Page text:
oo7. hypotheses

Ten non-obvious assumptions about our stakeholders that we need to validate.

  1. young girls do not know anything about pregnancy and giving birth. because they are kept out of the decision-making processes, they are uninformed and do not know.
  2. the value of children contributes largely to how women identify themselves, which is also linked to the lack of education women receive.
  3. rural community members don’t feel it necessary to go to the hospital unless they believe they are dying. They think that going to the hospital will automatically mean they will need surgery.
  4. husbands do not play any role in the decision-making processes of births. they are only there for financial support.
  5. there are now more TBA’s who act as Maternal and Newborn Health Promoters than there are actual TBA’s so that instead of delivering the babies themselves, they refer pregnant women to hospitals and commit to antenatal and postnatal care.
  6. TBA’s prefer their new roles as MNHP’s more than their old ones and think that they are doing better work.
  7. the professional healthcare system lacks a standardized protocol that every health worker should follow.
  8. Women are not aware of the immediate causes of maternal death such as sepsis and hemorrhage and they are desensitized to say that it is God’s plan or it was something inevitable.
  9. Rural community members, especially women, may not want to be filmed or be wary of being filmed.
  10. women do not want to go to the hospital because it takes away time from their domestic work with the family and because they think that they will get surgery when it is not necessary.

Ten hypotheses about my project that we need to test during fieldwork.

  1. We know that the clinics and hospitals in Sierra Leone are underfunded and not fully equipped but we do not know the extent of how much so we need to go and check that out in the field.
  2. the maternal mortality count is probably undercounted but we want to roughly by how much.
  3. we know there is a really poor infrastructure with getting medical care on time but we do not know the extent.
  4. rural community members are distrustful of the government and government workers because of the wealth gap.
  5. there is an emphasis on quantity over quality in terms of professional health workers. There are more community health workers than there are doctors and more experienced medical practitioners.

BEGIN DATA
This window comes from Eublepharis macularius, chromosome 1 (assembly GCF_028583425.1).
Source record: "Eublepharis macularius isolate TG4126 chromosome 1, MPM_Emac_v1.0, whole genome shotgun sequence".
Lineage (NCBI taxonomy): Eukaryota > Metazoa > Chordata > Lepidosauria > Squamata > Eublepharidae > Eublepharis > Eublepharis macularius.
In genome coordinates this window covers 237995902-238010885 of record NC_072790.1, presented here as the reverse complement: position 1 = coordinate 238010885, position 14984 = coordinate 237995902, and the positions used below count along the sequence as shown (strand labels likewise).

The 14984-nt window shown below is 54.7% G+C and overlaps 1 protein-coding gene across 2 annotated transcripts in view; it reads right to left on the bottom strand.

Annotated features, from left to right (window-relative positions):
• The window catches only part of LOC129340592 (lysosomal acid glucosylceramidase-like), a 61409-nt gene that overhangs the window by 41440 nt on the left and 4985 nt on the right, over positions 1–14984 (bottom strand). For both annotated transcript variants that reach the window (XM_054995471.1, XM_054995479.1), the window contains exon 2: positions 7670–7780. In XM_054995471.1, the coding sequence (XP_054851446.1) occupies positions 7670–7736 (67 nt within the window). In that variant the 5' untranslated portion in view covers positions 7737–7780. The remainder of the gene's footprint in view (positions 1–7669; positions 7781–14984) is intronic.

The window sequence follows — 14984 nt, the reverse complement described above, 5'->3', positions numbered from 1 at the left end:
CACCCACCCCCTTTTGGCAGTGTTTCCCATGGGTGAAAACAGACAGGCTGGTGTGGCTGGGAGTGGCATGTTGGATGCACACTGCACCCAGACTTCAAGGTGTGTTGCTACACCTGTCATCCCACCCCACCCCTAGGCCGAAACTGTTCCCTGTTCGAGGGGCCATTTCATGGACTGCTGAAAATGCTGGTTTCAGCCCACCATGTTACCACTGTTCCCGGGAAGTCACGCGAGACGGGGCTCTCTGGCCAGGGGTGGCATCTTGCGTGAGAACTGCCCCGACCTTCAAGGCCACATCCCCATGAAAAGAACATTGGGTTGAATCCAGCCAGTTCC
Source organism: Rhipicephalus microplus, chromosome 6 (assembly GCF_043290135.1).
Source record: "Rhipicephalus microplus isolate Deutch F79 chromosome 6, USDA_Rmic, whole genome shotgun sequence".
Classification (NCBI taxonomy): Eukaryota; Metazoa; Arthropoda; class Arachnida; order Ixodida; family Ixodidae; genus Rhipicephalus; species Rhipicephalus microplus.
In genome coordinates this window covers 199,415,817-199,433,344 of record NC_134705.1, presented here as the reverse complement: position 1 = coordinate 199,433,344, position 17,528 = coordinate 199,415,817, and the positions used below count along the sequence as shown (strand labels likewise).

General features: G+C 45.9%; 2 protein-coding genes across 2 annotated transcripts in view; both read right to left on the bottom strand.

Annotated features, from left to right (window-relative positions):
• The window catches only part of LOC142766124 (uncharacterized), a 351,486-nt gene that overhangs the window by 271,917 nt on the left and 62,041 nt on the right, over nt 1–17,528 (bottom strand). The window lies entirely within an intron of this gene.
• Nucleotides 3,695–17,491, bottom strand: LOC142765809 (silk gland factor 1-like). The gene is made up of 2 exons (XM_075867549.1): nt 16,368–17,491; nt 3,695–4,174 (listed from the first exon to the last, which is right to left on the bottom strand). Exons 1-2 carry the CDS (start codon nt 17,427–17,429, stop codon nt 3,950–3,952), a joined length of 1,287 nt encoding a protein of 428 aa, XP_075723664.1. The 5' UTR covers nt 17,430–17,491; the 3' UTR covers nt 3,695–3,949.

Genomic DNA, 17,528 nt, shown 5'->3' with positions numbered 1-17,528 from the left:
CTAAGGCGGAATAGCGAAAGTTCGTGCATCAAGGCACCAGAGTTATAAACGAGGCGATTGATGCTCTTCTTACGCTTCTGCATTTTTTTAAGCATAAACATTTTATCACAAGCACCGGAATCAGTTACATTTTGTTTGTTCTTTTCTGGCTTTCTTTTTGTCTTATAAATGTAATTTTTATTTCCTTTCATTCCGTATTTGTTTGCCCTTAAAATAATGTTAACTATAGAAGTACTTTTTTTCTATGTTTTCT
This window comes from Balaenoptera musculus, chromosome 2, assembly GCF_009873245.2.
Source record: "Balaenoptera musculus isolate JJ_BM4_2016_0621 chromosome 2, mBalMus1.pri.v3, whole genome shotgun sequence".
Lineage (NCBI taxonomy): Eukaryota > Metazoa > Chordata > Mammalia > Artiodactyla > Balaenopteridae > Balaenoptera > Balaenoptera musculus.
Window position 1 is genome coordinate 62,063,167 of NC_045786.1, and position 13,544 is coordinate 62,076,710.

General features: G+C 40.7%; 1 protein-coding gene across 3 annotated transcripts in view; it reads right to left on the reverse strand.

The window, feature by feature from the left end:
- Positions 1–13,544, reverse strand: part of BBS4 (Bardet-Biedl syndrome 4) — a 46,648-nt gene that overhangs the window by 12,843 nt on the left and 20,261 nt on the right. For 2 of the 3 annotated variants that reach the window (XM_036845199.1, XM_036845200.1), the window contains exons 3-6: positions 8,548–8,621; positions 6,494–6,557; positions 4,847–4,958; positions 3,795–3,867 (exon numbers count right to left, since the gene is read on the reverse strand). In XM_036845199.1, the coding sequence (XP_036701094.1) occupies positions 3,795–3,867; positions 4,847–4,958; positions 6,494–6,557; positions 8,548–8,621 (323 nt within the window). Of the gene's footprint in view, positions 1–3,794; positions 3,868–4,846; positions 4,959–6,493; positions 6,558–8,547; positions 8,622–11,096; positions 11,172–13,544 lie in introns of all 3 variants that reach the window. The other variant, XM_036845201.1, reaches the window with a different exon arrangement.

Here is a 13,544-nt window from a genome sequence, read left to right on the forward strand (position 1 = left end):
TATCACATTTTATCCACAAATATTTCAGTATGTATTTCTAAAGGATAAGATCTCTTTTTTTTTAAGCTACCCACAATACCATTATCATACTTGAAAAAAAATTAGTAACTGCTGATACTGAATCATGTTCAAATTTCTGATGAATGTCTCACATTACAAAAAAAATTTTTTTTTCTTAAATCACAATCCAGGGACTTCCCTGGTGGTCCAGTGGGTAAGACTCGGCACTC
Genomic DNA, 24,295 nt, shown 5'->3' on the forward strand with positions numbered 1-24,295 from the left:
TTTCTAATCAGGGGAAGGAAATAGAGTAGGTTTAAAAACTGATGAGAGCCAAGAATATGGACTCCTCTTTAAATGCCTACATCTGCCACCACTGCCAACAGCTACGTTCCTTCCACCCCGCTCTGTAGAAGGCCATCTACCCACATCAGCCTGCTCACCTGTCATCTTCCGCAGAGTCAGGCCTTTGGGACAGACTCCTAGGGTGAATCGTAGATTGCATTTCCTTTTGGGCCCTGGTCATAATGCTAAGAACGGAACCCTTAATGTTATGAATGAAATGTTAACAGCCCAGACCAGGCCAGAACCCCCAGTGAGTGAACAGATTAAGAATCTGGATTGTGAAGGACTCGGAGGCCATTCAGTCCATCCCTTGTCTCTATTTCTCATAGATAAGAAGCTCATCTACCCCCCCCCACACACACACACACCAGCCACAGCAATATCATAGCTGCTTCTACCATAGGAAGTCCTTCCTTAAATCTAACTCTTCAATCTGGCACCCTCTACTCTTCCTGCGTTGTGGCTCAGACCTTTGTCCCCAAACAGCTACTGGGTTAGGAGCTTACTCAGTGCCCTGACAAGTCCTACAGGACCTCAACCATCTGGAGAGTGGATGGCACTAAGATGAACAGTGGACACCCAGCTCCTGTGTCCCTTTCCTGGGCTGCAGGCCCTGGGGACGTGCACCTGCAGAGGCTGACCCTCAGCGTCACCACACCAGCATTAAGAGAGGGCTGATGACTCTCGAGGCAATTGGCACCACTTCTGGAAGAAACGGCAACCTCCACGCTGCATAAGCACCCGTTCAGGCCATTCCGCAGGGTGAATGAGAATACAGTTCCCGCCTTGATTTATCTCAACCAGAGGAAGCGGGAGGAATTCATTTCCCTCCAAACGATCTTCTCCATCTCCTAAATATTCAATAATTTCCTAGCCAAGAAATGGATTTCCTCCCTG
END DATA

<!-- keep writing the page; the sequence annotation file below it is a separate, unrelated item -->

6. the wide knowledge gap between urban and rural populations in terms of how they can prevent maternal mortality.
  7. geographic differences between urban and rural locations. in rural places, there will probably be dirt and natural land that is easily affected by season and weather that can act as barriers to travel to the clinic whereas, in urban regions, there are more paved roads and more transportation systems.
  8. the efforts taken to educate women on how to prevent maternal mortality are still weak and the Ministry of Health still has a difficult time reaching out to a larger audience.
  9. Traditional healers are still widely used and accepted and believed to work by community members, especially in rural areas.
  10. short life expectancy and high fertility rates changes people’s priorities compared to Americans who have longer life expectancies and bigger ambitions.

I think my background as an anthropology and global studies major allows me to bring a new perspective when it comes to tackling the research necessary for understanding the maternal mortality crisis in Sierra Leone. I have more knowledge of cultural awareness because I’ve studied and read multiple accounts of different cultures and their practices and norms so this helps me to think of alternative possibilities as to why things are the way they are instead of thinking in a limited eurocentric viewpoint. I also think that I am good at taking the initiative and stepping up when there are tasks that need to get done and nobody wants to take the first step. Over the course of this class, I have understood the limits within my strengths as well as my weakness. To be specific, because I am so focused on using my anthropology and global studies knowledge, I limit myself to the humanistic side of the research and don’t really expand to the structural barriers with the more technical stuff. And my weakness is that I have a hard time committing to dig deeper in one topic because the maternal mortality issue is such a complex web of a lot of elements that I want to touch on all of them.

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